The U.S. Census Bureau and the Department of Housing and Urban Development (HUD) jointly report that sales of new single-family homes in August 2023 experienced a decline. The sales reached a seasonally adjusted annual rate of 675,000, marking an 8.7% drop from the revised July rate of 739,000. Despite this dip, the figures remain 5.8% higher than the August 2022 estimate of 638,000.
In terms of pricing, the median sales price for newly sold houses in August 2023 stood at $430,300, with the average sales price climbing to $514,000. On the inventory front, the seasonally adjusted estimate indicated that there were 436,000 new houses available for sale by the end of August, translating to a supply that would last 7.8 months at the current sales rate.
According to the National Association of Home Builders (NAHB), 32% of builders reported cutting home prices in September, the largest share cutting prices since December 2022, while 59% of builders provided sales incentives of all forms in September, more than any month since April 2023.
“Incentives can come in the form of rate buy-downs, paying points for buyers, offering price reductions, and offering upgrades on interior quality features. As a result of these incentives, the new-home market has fared significantly better than the existing home market, which continues to suffer from the mortgage rate lock-in effect," First American Deputy Chief Economist Odeta Kushi said. "Builders are benefitting from the lack of re-sale inventory, but the increase in mortgage rates in August proved to be a significant headwind. Higher rates price out prospective buyers and, as a result, new home sales fell.”
She added that this month, the sale of homes that had yet to start increased while under construction and completed fell.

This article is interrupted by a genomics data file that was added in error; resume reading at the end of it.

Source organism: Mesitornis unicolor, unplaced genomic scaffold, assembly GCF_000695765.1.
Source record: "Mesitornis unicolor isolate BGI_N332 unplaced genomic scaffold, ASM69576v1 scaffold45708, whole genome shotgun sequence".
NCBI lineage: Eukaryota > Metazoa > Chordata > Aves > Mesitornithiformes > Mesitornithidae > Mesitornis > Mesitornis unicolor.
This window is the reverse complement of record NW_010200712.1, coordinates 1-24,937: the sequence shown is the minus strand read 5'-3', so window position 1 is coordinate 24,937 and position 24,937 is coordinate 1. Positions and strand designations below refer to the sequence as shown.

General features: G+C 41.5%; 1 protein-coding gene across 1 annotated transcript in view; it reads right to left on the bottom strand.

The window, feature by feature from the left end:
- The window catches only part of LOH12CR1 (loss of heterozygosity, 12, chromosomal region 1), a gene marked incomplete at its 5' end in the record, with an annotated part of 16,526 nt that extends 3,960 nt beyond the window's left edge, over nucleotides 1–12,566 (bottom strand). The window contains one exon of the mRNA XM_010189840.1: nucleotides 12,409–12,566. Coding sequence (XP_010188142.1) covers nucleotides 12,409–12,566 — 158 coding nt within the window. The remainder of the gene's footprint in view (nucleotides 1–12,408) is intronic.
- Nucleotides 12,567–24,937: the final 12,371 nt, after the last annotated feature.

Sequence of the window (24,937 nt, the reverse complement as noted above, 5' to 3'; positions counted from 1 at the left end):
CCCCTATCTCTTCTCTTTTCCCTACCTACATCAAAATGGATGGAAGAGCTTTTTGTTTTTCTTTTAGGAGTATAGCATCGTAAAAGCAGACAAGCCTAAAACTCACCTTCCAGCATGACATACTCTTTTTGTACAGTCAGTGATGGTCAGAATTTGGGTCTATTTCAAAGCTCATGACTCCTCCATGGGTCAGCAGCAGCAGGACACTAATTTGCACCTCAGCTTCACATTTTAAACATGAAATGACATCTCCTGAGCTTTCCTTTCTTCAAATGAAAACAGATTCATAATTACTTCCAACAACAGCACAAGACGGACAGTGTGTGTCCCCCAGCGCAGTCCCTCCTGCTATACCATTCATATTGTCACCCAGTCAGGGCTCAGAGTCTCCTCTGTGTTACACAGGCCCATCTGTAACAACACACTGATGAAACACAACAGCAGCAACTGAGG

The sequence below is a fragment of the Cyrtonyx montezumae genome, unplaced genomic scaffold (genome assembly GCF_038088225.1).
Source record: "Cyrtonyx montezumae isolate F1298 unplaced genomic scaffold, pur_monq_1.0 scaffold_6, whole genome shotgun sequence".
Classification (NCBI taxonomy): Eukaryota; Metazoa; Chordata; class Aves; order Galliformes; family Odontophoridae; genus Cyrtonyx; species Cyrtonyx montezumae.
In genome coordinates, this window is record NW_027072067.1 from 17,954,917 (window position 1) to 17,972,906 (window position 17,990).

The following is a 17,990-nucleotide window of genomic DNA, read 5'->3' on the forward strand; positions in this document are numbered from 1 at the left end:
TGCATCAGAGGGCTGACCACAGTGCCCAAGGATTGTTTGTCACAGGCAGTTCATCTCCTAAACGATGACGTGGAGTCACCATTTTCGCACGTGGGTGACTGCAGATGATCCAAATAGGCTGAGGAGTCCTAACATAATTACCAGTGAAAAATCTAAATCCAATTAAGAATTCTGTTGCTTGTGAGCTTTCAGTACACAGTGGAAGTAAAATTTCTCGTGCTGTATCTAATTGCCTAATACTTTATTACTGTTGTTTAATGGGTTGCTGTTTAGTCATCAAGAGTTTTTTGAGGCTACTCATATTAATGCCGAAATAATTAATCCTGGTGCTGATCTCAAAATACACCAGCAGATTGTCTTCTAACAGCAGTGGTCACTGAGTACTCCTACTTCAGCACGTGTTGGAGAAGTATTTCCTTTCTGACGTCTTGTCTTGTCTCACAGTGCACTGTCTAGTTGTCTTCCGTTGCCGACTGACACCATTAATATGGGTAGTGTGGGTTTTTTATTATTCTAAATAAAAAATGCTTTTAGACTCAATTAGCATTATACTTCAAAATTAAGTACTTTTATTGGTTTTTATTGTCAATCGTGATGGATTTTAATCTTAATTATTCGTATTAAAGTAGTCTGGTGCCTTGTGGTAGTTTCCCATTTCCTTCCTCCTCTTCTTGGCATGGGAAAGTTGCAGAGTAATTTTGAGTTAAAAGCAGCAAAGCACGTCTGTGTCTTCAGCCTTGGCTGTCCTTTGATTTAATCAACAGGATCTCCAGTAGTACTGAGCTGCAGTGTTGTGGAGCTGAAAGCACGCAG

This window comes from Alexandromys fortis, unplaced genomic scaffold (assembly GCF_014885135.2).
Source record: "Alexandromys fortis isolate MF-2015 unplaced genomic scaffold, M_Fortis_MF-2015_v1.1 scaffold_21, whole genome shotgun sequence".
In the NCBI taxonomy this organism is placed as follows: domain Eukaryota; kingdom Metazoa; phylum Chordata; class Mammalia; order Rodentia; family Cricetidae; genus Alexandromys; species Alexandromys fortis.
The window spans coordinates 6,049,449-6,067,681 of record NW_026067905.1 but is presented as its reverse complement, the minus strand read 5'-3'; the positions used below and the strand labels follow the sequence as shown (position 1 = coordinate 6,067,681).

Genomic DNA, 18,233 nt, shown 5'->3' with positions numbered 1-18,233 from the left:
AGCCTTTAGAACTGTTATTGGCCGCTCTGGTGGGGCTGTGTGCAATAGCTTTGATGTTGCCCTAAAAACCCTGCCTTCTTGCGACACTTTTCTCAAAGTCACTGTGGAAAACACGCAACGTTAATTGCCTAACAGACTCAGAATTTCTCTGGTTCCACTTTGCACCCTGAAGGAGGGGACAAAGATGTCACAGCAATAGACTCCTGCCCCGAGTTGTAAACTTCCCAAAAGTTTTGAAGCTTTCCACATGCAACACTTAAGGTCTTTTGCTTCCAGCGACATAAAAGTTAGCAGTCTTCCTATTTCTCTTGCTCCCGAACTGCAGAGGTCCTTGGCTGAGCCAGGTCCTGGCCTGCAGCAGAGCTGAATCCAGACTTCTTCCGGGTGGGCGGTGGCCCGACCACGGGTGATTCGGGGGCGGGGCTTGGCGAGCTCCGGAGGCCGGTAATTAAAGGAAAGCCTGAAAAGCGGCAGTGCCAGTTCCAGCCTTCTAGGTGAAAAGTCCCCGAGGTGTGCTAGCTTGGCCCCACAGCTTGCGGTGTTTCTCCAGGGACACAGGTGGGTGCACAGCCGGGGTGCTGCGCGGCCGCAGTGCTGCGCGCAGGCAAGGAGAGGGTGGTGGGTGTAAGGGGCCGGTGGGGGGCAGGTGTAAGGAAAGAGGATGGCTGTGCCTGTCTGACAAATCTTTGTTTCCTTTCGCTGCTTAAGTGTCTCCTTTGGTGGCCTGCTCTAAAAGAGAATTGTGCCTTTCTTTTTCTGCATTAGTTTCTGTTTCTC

However, beyond the numbers, Travis Hodges, managing director at VIU by HUB, emphasized the often-overlooked impact of escalating insurance costs on the real estate sector.
"Today's new home sales figures for August echo the fragility of the real estate market," Hodges commented. "The profound influence of rising insurance expenses is unmistakable, affecting both potential homeowners and the lending sector."
Drawing attention to the intricate relationship between the housing market and the insurance industry, Hodges said, "The trajectory of new home sales directly molds the market dynamics and dictates the demand for new homeowners insurance policies, a critical aspect of property ownership."
Considering the new home sales lag, Hodges suggested potential homeowners face financial pressures.
"The downturn indicates buyers' reluctance to commit to new home purchases, potentially spurred by the inflating insurance costs," he added.
Kushi said Millennials continue to age into their prime homebuying years and the market for existing inventory is limited.
"Some good news in month's report, 14% of new-home sales were priced below $300,000, an increase from 11% one year ago," she said. "Indeed, according to NAHB, 42% of new single-family home buyers were first-time buyers on a year-to-date basis in 2023. This is significantly higher than the 27% reading from a more normalized market in 2018. First-time home buyers are increasingly turning to the new-home market.”